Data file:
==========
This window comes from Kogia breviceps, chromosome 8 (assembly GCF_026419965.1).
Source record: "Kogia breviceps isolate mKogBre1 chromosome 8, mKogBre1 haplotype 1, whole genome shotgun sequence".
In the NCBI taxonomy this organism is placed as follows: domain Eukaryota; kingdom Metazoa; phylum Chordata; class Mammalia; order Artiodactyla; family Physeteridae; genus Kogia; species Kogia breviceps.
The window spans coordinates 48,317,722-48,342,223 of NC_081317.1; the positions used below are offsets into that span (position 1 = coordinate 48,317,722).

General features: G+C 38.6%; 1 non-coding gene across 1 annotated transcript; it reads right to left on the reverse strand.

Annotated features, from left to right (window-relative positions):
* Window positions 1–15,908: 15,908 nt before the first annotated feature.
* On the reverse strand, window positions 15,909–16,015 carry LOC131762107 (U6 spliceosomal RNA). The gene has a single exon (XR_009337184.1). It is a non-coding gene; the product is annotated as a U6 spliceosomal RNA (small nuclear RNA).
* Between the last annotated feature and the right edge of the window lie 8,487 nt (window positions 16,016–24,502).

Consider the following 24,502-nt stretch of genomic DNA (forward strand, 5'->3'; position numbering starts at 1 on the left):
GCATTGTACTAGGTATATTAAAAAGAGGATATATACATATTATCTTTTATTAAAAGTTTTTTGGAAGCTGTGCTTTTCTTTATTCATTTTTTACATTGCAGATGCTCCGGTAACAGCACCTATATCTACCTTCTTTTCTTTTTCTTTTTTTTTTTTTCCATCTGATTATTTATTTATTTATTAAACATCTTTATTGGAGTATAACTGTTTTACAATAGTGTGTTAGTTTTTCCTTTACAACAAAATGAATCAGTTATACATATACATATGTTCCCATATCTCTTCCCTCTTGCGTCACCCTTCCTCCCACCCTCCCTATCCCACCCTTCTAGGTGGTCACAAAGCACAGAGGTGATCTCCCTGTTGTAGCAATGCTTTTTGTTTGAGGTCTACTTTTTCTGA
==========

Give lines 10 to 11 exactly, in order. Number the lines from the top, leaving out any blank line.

Consider the following 24,502-nt stretch of genomic DNA (forward strand, 5'->3'; position numbering starts at 1 on the left):
GCATTGTACTAGGTATATTAAAAAGAGGATATATACATATTATCTTTTATTAAAAGTTTTTTGGAAGCTGTGCTTTTCTTTATTCATTTTTTACATTGCAGATGCTCCGGTAACAGCACCTATATCTACCTTCTTTTCTTTTTCTTTTTTTTTTTTTCCATCTGATTATTTATTTATTTATTAAACATCTTTATTGGAGTATAACTGTTTTACAATAGTGTGTTAGTTTTTCCTTTACAACAAAATGAATCAGTTATACATATACATATGTTCCCATATCTCTTCCCTCTTGCGTCACCCTTCCTCCCACCCTCCCTATCCCACCCTTCTAGGTGGTCACAAAGCACAGAGGTGATCTCCCTGTTGTAGCAATGCTTTTTGTTTGAGGTCTACTTTTTCTGA